Curiosities of Literature, by Isaac Disraeli


Gaming appears to be an universal passion. Some have attempted to deny its universality; they have imagined that it is chiefly prevalent in cold climates, where such a passion becomes most capable of agitating and gratifying the torpid minds of their inhabitants.

The fatal propensity of gaming is to be discovered, as well amongst the inhabitants of the frigid and torrid zones, as amongst those of the milder climates. The savage and the civilized, the illiterate and the learned, are alike captivated by the hope of accumulating wealth without the labours of industry.

Barbeyrac has written an elaborate treatise on gaming, and we have two quarto volumes, by C. Moore, on suicide, gaming, and duelling, which may be placed by the side of Barbeyrac. All these works are excellent sermons; but a sermon to a gambler, a duellist, or a suicide! A dice-box, a sword, and pistol, are the only things that seem to have any power over these unhappy men, for ever lost in a labyrinth of their own construction.

I am much pleased with the following thought. “The ancients,” says the author of Amusemens Sérieux et Comiques, “assembled to see their gladiators kill one another; they classed this among their games! What barbarity! But are we less barbarous, we who call a game an assembly — who meet at the faro table, where the actors themselves confess they only meet to destroy one another?” In both these cases the philosopher may perhaps discover their origin in the listless state of ennui requiring an immediate impulse of the passions, and very inconsiderate as to the fatal means which procure the desired agitation.

The most ancient treatise by a modern on this subject, is said to be by a French physician, one Eckeloo, who published in 1569, De Aleâ, sive de curandâ Ludendi in Pecuniam cupiditate, that is, “On games of chance, or a cure for gaming.” The treatise itself is only worth notice from the circumstance of the author being himself one of the most inveterate gamblers; he wrote this work to convince himself of this folly. But in spite of all his solemn vows, the prayers of his friends, and his own book perpetually quoted before his face, he was a great gamester to his last hour! The same circumstance happened to Sir John Denham, who also published a tract against gaming, and to the last remained a gamester. They had not the good sense of old Montaigne, who gives the reason why he gave over gaming. “I used to like formerly games of chance with cards and dice; but of that folly I have long been cured; merely because I found that whatever good countenance I put on when I lost, I did not feel my vexation the less.” Goldsmith fell a victim to this madness. To play any game well requires serious study, time, and experience. If a literary man plays deeply, he will be duped even by shallow fellows, as well as by professed gamblers.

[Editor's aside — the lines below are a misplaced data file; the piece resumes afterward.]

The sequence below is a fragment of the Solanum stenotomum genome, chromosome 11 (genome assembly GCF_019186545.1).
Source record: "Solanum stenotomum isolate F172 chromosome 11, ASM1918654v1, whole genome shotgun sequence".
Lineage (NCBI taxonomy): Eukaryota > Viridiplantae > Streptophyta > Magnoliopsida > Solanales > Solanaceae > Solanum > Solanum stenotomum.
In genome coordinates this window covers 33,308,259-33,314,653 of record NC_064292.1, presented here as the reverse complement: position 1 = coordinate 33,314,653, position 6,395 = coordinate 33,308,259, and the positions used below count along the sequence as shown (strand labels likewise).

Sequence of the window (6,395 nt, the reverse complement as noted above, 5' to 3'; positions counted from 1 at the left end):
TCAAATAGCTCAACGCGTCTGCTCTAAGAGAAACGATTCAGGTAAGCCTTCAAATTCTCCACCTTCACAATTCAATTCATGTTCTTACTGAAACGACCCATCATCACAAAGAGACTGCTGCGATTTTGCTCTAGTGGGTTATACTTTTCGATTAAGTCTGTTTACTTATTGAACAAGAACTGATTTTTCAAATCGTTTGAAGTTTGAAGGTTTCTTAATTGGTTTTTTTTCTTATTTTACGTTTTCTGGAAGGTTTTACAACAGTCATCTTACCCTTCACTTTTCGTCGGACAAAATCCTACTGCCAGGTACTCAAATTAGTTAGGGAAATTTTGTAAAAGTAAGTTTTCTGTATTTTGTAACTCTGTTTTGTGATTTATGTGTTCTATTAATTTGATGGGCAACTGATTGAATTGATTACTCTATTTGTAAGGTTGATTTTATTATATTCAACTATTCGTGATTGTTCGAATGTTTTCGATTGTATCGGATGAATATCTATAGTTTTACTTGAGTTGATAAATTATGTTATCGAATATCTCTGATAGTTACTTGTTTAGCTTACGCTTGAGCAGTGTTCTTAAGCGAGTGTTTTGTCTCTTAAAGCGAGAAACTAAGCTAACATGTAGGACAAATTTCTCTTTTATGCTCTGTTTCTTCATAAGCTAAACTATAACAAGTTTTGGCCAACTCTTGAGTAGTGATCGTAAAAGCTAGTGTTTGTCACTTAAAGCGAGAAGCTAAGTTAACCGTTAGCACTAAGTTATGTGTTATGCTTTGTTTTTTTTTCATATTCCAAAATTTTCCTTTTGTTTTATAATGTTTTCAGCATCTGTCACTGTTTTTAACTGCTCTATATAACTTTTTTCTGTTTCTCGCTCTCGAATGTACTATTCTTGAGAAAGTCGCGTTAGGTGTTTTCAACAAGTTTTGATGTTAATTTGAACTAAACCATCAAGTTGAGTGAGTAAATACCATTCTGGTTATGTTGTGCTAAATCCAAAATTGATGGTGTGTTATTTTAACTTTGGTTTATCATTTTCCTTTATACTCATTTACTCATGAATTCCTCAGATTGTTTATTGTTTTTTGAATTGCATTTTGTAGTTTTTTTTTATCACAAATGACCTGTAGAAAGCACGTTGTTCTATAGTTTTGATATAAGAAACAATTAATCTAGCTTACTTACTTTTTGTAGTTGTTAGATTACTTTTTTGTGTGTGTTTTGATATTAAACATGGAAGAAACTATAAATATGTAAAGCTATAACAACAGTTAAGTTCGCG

Dice, and that little pugnacious animal the cock, are the chief instruments employed by the numerous nations of the East, to agitate their minds and ruin their fortunes; to which the Chinese, who are desperate gamesters, add the use of cards. When all other property is played away, the Asiatic gambler scruples not to stake his wife or his child, on the cast of a die, or the courage and strength of a martial bird. If still unsuccessful, the last venture he stakes is himself.

In the Island of Ceylon, cock-fighting is carried to a great height. The Sumatrans are addicted to the use of dice. A strong spirit of play characterises a Malayan. After having resigned everything to the good fortune of the winner, he is reduced to a horrid state of desperation; he then loosens a certain lock of hair, which indicates war and destruction to all whom the raving gamester meets. He intoxicates himself with opium; and working himself into a fit of frenzy, he bites or kills every one who comes in his way. But as soon as this lock is seen flowing, it is lawful to fire at the person and to destroy him as fast as possible. This custom is what is called “To run a muck.” Thus Dryden writes —